Larry Wilmore, a comedian and political commentator who worked on The Daily Show and hosted
The Nightly Show with Larry Wilmore from 2015 to 2016, visited Pomona College on Nov. 9, the day after the 2016 presidential election.
During his visit, which was part of Pomona’s yearlong “Free Speech in a Dangerous World” series, Wilmore led a master class with Pomona chair and professor of anthropology Pardis Mahdavi, before giving a well-attended public talk in Pomona’s Bridges Auditorium that night.
During the first part of the talk, Wilmore “interviewed himself” about his reaction to the previous night’s election results, sharing his thoughts on the 2016 election and topics ranging from the two-party system to Black Lives Matter. In the second part, Wilmore answered questions from Pomona Chair and W.M. Keck Professor of English Kevin Dettmar as well as various students in the audience.
While Wilmore was clearly disappointed in the results of Tuesday’s election, referring to Trump as “an existential threat to America” and the election as a race between “a talented public servant and a narcissistic psychopath,” he also managed to find humor in the events of the election and draw big laughs from the audience.
In addition, Wilmore spoke about the racial dynamic of the election, describing Trump’s campaign as an effort to “take America back from Obama.”
Wilmore said that the fact that Trump led the “birther” movement, which questioned President Barack Obama’s birthplace, “hit home for him.”
“I know that the Black struggle in America was the struggle for legitimacy,” he said.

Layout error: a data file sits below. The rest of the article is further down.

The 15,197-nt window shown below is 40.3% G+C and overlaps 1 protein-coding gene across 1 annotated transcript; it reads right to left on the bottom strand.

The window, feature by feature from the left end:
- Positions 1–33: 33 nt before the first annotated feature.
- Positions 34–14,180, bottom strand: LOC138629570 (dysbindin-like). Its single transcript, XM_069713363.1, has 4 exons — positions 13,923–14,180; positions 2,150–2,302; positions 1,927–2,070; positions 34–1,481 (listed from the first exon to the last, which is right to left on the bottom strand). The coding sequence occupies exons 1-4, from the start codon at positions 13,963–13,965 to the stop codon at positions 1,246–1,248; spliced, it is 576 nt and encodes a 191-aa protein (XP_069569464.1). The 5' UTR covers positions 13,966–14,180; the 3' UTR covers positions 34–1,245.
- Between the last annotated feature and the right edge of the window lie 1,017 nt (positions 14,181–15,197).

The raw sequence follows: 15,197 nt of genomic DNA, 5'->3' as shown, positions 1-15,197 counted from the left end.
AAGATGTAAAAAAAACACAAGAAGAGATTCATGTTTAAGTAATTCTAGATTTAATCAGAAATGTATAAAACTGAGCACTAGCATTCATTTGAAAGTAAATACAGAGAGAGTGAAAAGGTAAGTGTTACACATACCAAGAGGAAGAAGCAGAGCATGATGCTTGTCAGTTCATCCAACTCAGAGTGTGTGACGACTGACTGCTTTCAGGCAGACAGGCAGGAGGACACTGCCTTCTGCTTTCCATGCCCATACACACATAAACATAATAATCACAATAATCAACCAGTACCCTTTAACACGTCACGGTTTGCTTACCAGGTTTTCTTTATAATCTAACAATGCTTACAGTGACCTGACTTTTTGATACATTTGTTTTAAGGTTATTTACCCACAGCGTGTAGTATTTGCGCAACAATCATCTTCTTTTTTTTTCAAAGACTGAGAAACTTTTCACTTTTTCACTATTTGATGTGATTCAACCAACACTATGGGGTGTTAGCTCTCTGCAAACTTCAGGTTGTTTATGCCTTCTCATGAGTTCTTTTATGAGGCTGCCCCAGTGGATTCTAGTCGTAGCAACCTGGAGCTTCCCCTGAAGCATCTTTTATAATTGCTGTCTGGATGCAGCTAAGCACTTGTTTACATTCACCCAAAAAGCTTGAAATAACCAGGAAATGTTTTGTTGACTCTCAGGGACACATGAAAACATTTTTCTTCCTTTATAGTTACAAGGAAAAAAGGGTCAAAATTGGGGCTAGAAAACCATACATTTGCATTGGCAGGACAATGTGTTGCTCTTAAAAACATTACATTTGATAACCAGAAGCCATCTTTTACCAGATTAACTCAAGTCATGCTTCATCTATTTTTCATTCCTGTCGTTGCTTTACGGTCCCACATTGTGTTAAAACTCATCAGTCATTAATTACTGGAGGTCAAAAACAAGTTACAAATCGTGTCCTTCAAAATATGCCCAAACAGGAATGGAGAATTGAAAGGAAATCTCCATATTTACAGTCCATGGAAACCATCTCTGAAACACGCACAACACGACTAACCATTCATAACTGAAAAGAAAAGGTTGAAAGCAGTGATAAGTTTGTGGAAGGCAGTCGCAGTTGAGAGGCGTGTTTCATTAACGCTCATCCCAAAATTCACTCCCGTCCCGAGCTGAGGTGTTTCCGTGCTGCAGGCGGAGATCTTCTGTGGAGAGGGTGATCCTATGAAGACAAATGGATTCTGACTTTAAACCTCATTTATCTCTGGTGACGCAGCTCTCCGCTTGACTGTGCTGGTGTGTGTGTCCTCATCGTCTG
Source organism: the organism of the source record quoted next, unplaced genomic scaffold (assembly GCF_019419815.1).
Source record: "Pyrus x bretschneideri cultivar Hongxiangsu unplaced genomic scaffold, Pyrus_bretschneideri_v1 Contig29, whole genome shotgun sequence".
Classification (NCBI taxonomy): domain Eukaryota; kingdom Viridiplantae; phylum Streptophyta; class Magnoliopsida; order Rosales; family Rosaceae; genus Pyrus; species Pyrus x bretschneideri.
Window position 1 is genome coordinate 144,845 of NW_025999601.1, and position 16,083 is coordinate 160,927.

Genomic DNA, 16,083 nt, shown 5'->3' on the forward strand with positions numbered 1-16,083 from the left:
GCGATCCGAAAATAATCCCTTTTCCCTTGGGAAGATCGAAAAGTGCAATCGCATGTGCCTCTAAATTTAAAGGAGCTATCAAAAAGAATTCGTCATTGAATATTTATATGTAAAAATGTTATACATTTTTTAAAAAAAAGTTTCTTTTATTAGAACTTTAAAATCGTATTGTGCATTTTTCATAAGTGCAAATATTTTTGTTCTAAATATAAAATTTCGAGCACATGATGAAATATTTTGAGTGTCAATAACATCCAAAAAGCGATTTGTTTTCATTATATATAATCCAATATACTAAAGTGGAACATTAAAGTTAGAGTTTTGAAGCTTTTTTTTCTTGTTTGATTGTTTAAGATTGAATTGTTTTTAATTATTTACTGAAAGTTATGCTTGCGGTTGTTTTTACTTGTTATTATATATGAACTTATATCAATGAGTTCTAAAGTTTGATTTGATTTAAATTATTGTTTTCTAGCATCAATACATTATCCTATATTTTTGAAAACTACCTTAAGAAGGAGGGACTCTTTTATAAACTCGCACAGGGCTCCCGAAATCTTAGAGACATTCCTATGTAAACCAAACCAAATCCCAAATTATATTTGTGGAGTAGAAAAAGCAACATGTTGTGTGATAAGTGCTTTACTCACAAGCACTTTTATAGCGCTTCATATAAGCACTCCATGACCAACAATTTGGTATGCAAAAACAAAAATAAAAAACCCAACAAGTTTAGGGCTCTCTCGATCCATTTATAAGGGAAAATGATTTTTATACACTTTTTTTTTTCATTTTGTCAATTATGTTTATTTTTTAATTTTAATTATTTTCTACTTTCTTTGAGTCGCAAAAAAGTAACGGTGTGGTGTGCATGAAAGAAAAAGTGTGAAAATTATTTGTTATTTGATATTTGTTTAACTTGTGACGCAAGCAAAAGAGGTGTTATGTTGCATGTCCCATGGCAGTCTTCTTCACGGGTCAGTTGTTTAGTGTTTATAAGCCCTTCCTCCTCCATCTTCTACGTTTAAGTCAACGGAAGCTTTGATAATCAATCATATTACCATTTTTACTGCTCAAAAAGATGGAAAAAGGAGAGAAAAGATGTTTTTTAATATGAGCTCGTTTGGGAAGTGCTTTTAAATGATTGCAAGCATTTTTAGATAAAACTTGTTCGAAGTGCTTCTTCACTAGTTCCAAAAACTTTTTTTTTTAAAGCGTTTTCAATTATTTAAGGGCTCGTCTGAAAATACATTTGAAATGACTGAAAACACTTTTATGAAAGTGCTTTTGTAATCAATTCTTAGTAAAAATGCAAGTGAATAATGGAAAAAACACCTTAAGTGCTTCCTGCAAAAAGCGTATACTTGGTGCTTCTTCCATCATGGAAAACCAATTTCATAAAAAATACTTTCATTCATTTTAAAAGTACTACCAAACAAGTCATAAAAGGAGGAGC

During the Question & Answer portion of the event, students asked about the future of the Green and Libertarian parties, the role of group discussions in the current political climate, how the entertainment value of politics might impact political engagement, and how journalistic standards apply to the comedic journalism genre.
Madhavi described the event as “bringing students together” in the wake of the election.
“One of the things Larry WIlmore does very well is laughing at things that are very hard to deal with, and helping folks laugh and process,” Kian Vesteinsson PO ’17, who attended the talk, said. “His comedy didn’t make any attempt to lessen the impact of what is going to happen. He took it at face value and managed to make it understandable, but also brought some humor to the situation, and I think that as a processing tool is really really helpful.”
Dettmar wrote in a Nov. 8 email to TSL that he was excited to hear Wilmore reflect on the election, “which so often seemed like self-parody, out-SNL-ing SNL.”
“This is part of Professor Madhavi’s series on freedom of speech in a dangerous world, and I hope that we’re willing to consider the idea that we sometimes have to risk “risky” speech in order to challenge unstated and unconscious beliefs,” he wrote. “Irony and satire are powerful, if unreliable, tools.”
When Dettmar asked Wilmore about his thoughts on “safe spaces” during the public event, Wilmore responded that while he didn’t “relate” to the need for safe spaces, it should be up to current students and faculty to decide whether they are beneficial for their campuses.
During the master class, which 40 students and four faculty members participated in, Wilmore was asked about hate speech, free speech, racial politics, and the TV shows he has worked on, according to Madhavi.
“Students asked a lot of really great questions, and challenged him too which was really fantastic,” Mahdavi said. “Students were I think looking for more guidance and direction than he felt comfortable [giving]. He kept saying ‘remember, I’m a comedian,’ and students said, ‘what can we do now?’”
Elinor Aspegren and Paige Pepitone contributed reporting.